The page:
Either way, writer/director Brad Peyton’s (Journey 2: The Mysterious Island, Cats & Dogs: The Revenge of Kitty Galore) San Andreas is another one of these disaster movies, in the most generic way possible. It features all of the same character archetypes that these disaster movies always do, it builds to all of the same moments of peril that these disaster movies always do, and it ends in the same Hollywood way that all of these disaster movies always do. Basically, this is exactly the sort of cookie-cutter, studio movie that feels like it could have been directed by the same guy hired to make things like Journey 2: The Mysterious Island and Cats & Dogs: Kitty Galore

Wednesday, May 27, 2015

Slow West (2015) ****/*****

The movie Western has been ubiquitous for decades now. Even during the down points of the ebb and flow of the genre’s popularity, there have always been at least a couple movies about hard, gun-wielding men trying to make their way in the American frontier that have come out every year. Combine the vast quantities of Westerns with the relative sameness of all of their content—they’re generally all gritty-toned morality tales that feature shots of wide open vistas—and the prospect of sitting through yet another Western can begin to sound like an exercise in pointlessness, or even a chore. That’s why it’s so danged refreshing whenever somebody comes along and actually manages to do something different with the genre like writer/director John Maclean has with his first feature, Slow West.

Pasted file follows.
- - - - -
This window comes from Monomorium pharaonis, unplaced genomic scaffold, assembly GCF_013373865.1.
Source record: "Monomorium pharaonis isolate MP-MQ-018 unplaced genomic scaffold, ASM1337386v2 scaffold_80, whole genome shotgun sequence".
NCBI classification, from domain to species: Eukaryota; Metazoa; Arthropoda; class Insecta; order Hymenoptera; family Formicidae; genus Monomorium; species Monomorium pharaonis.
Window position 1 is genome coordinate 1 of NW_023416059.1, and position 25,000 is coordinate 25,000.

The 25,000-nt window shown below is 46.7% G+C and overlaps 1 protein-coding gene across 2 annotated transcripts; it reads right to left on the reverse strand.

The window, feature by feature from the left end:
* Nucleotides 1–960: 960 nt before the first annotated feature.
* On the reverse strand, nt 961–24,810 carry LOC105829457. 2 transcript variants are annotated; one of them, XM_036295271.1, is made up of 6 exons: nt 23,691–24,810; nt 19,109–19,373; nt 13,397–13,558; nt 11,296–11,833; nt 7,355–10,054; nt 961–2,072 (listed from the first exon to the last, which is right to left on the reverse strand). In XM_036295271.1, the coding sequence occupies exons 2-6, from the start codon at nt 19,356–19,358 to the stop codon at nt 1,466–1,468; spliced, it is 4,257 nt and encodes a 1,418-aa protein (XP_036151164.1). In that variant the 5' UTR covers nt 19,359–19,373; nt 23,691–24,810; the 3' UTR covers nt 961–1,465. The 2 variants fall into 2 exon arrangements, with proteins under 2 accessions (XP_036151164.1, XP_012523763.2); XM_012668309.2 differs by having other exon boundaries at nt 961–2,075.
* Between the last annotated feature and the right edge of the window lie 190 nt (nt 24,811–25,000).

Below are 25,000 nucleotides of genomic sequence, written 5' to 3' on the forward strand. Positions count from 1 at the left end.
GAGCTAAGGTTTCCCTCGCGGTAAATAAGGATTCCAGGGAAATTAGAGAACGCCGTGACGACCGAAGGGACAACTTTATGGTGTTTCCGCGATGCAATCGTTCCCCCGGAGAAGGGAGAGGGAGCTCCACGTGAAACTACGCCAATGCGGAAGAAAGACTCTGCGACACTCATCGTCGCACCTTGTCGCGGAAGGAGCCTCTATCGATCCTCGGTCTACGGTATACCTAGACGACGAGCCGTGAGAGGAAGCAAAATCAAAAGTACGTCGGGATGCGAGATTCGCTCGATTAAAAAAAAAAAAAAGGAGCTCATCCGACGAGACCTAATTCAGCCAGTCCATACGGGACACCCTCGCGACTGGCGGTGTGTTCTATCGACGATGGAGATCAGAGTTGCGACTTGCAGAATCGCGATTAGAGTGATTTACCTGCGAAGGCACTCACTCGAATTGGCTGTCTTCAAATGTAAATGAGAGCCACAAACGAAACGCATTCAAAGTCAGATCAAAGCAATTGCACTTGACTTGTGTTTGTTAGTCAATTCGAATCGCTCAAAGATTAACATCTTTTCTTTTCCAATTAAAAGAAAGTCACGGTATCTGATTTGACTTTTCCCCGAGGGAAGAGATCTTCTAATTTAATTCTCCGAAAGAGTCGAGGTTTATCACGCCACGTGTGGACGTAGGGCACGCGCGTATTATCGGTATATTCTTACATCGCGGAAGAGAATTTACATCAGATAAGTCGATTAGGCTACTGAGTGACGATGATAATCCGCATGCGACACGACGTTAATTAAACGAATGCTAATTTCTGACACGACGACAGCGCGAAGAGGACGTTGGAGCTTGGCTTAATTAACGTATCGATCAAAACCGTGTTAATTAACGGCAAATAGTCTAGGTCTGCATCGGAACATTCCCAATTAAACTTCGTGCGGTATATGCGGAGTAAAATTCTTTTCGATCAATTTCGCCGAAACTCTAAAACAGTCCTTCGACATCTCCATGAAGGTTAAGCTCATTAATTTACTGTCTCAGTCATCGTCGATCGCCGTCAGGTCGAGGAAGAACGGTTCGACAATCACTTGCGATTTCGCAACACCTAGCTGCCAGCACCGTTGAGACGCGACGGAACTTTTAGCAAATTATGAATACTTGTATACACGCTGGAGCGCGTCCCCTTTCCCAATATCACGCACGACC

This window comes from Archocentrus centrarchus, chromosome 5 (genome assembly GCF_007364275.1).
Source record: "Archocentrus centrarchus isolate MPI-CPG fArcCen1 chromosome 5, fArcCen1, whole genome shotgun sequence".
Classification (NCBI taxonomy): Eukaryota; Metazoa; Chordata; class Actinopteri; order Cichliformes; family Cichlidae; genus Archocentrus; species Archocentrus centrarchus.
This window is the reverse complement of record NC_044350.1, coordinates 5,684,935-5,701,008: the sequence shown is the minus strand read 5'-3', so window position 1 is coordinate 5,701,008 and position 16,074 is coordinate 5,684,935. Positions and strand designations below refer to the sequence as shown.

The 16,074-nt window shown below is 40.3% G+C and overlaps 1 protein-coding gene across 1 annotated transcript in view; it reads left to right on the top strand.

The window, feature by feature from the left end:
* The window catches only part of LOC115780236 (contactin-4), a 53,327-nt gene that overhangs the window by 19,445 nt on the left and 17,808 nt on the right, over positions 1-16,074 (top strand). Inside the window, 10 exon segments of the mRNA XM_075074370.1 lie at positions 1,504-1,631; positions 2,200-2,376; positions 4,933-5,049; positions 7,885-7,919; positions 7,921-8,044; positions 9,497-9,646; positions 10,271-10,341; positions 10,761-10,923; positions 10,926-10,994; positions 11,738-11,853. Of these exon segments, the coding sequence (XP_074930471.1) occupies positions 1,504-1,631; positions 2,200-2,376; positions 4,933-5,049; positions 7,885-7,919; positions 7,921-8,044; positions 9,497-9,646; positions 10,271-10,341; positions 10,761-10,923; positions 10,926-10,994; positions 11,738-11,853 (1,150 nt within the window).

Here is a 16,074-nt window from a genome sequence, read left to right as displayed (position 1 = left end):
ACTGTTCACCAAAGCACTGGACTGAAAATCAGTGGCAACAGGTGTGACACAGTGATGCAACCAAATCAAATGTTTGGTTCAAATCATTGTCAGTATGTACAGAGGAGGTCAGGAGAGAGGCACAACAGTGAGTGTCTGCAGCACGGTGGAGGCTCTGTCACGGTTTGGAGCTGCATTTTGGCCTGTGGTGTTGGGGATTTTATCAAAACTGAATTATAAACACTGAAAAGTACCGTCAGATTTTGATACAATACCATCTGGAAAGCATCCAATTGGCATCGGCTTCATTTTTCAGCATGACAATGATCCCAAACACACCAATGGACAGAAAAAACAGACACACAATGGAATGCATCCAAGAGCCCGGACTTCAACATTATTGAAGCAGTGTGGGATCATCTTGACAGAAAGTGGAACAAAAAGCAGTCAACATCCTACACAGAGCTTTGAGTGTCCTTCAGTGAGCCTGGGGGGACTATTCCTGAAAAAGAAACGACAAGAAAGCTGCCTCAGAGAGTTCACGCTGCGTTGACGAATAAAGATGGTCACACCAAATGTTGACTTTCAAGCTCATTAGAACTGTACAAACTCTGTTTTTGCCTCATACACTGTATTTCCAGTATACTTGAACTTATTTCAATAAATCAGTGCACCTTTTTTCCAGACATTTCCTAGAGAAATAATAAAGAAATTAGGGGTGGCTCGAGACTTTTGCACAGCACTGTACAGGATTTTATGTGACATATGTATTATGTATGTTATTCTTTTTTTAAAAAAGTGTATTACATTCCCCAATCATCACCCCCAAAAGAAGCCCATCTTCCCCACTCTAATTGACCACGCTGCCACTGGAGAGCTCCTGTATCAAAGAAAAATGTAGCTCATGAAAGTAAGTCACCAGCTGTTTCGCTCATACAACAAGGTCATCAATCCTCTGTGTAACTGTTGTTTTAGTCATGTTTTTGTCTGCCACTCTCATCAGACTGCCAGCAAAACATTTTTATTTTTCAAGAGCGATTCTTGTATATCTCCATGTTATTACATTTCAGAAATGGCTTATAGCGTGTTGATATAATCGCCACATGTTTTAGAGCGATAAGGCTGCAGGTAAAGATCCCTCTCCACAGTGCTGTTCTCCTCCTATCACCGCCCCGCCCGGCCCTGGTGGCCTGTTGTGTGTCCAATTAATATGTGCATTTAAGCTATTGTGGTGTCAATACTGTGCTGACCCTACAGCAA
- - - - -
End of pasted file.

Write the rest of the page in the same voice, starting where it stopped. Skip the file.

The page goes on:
The film sees Kodi Smit-McPhee (Let Me In, Paranorman) playing a naive young Scottish preppy traveling across the Colorado territory in the late 19th century in order to search for the girl who he’s in love with (Caren Pistorius). There are a couple problems with that. The first is the fact that he’s completely unsuited for survival in the American west, and the second is that, unbeknownst to him, the girl is wanted for murder, dead or alive, so all of the vicious, cutthroat bounty hunters in the region are also on her trail. Help with these problems comes in the form of a mysterious but capable frontiersman who offers to serve as his guide (Michael Fassbender), but further complications come in the form of the leader of a band of grimy bounty hunters (Ben Mendelsohn) who are looking to bag the girl (probably dead) and collect on her bounty.